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Let's say someone is the most successful person in their neighborhood and everyone is very jealous of them. Can I say that that person is the envy of the neighborhood?

I am wondering if "to be the envy of" can have a negative connotation.
In case it does not, is there an idiom of phrase that can be used instead?

I found "green with envy" but the dictionary says that it is usually used light-heartedly rather than disapprovingly.

Edit:
Context: I am trying to translate a phrase from my native language into English. This phrase is used in a song that talks about a shepherd who is in a romantic relationship with a very beautiful woman and the other shepherds feel very jealous of him because of that. The literal translation of this phrase is: "the tormentor of shepherds".

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    If you describe someone as "the envy of the neighbourhood", it means everyone in the neighbourhood wants to be that person, so a positive feeling, not jealousy. Is there a context you're writing this? Might make it easier to come up with an expression
    – gotube
    Jun 23, 2021 at 2:32
  • @gotube Yes. I'm trying to translate a phrase from my native language into English. This phrase is used in a song that talks about a shepherd who has a romantic relationship with a very beautiful woman and the other shepherds feel very jealous of him because of that. The literal translation of this phrase is: "the tormentor of shepherds".
    – Mohammad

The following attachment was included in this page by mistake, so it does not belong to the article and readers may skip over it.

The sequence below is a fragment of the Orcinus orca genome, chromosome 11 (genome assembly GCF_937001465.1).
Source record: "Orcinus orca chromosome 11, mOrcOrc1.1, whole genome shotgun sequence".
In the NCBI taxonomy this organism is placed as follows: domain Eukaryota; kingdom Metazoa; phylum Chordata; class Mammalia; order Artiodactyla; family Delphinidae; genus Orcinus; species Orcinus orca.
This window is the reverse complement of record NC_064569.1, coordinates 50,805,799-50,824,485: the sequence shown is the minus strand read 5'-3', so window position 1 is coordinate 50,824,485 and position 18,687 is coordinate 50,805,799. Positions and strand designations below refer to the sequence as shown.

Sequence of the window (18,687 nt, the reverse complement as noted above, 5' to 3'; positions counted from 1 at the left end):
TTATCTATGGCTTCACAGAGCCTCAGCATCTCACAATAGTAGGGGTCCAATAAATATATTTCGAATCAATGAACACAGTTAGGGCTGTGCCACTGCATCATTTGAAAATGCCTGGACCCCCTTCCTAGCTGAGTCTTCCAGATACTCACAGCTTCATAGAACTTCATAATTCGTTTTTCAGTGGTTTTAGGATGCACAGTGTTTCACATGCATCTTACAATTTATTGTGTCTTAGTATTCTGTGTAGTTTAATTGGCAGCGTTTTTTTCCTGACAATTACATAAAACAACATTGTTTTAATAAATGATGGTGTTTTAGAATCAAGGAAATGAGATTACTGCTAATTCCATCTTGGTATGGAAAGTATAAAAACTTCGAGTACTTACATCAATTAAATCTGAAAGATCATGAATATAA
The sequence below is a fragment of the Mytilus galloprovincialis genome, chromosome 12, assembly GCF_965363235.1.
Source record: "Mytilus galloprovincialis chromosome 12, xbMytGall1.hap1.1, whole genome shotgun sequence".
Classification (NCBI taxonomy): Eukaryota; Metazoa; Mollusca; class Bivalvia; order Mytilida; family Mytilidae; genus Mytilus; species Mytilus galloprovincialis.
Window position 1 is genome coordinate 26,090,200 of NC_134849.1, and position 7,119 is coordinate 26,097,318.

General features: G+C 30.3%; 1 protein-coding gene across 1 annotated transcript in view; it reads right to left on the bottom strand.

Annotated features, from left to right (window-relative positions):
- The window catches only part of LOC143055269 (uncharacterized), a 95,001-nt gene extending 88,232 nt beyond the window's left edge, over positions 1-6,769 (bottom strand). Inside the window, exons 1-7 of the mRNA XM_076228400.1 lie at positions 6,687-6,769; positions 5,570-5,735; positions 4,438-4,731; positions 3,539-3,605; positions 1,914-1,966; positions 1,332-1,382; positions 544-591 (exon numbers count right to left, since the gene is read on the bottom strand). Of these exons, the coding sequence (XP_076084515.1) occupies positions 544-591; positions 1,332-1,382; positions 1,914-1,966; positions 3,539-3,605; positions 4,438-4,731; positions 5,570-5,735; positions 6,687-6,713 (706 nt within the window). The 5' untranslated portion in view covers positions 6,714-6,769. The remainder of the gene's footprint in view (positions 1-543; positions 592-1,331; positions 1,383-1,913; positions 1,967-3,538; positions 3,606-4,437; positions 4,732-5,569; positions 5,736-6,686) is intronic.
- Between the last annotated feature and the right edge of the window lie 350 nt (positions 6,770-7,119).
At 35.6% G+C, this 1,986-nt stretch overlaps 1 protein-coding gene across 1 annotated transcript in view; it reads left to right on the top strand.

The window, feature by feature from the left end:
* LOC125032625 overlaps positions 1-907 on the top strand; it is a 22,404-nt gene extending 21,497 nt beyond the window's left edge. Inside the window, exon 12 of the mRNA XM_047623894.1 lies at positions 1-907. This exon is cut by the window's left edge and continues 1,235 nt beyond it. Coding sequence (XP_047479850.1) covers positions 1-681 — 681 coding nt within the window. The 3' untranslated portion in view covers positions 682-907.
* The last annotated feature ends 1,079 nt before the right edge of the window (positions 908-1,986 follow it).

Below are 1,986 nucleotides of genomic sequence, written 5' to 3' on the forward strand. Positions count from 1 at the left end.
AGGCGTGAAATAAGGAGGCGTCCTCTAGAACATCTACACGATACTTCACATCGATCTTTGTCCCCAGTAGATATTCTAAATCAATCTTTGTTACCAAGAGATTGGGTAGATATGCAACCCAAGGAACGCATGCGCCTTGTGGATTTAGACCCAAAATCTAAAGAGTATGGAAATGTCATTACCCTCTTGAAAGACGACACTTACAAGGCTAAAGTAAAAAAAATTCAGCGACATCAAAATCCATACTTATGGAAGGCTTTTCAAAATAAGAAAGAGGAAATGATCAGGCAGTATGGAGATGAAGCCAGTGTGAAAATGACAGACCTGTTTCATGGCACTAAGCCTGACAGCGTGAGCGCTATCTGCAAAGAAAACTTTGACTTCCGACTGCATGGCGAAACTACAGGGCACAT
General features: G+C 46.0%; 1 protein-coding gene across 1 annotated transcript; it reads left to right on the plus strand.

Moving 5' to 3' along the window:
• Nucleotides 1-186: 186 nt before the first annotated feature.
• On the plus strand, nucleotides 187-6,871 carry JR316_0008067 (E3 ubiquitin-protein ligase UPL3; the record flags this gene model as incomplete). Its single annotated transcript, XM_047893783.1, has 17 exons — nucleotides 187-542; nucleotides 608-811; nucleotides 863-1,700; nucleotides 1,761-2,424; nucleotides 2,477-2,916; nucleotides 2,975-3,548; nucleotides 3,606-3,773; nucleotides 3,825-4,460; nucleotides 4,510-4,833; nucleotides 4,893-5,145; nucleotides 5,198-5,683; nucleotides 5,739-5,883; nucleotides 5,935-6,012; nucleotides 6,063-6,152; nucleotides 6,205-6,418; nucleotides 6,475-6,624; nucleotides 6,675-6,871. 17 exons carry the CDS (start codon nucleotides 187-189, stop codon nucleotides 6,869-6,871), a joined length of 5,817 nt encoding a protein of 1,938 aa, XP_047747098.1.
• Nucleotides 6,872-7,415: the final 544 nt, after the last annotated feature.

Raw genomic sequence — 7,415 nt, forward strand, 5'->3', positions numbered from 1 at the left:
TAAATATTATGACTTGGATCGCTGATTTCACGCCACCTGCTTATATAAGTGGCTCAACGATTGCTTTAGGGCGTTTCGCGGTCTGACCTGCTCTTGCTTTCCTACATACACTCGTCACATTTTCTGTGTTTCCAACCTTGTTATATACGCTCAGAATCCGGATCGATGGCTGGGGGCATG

Jun 23, 2021 at 2:45
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    @gotube I really, really like this expression and it's now my favorite. Thanks a lot!
    – Mohammad
    Jun 23, 2021 at 3:33
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    Now that you know it, you can lord it over your friends :)
    – gotube
    Jun 23, 2021 at 3:37
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    Lord it over is more about bossing people around, being self-important, not jealousy.
    – schoon
    Jul 27, 2021 at 9:04

1 Answer 1

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"To be green with jealousy" is not always lighthearted, indeed it usually indicates a serious and negative emotional involvement. Whebn there is a romantic triangle in popular song or fiction, in which A is in love with B, but B is attracted by C, A will often deeply resent the existence or supposed superior attractions of C. An outside, detached observer D might well say that A was green with jealousy of C. Nor is this limited to romantic envy. Consider an excerpt from "The Occasional Garden" by Saki.

"...That is why I am so furious with Gwenda Pottingdon, who has practically forced herself on me for lunch on Wednesday next; she heard me offer the Paulcote girl lunch if she was up shopping on that day, and, of course, she asked if she might come too. She is only coming to gloat over my bedraggled and flowerless borders and to sing the praises of her own detestably over-cultivated garden. I'm sick of being told that it's the envy of the neighbourhood; it's like everything else that belongs to her -- her car, her dinner-parties, even her headaches, they are all superlative; no one else ever had anything like them. When her eldest child was confirmed it was such a sensational event, according to her account of it, that one almost expected questions to be asked about it in the House of Commons, and now she's coming on purpose to stare at my few miserable pansies and the gaps in my sweet-pea border, and to give me a glowing, full-length description of the rare and sumptuous blooms in her rose-garden."

It mihht well be sais that the narrator here is green with envy of Gwenda Pottingdon indeed she is almost making herseld sick over it

However, that idiom does not, I think, really describe the situation suggested in the question.

Some other idioms for envy

  • Jealousy is also known as "the green-eyed monster".

  • One might say of the beauty who has excited envy in the other shepherds that "She makes them eat their hearts out".

  • One night say that the other shepherds have "set their hearts on" the beauty.

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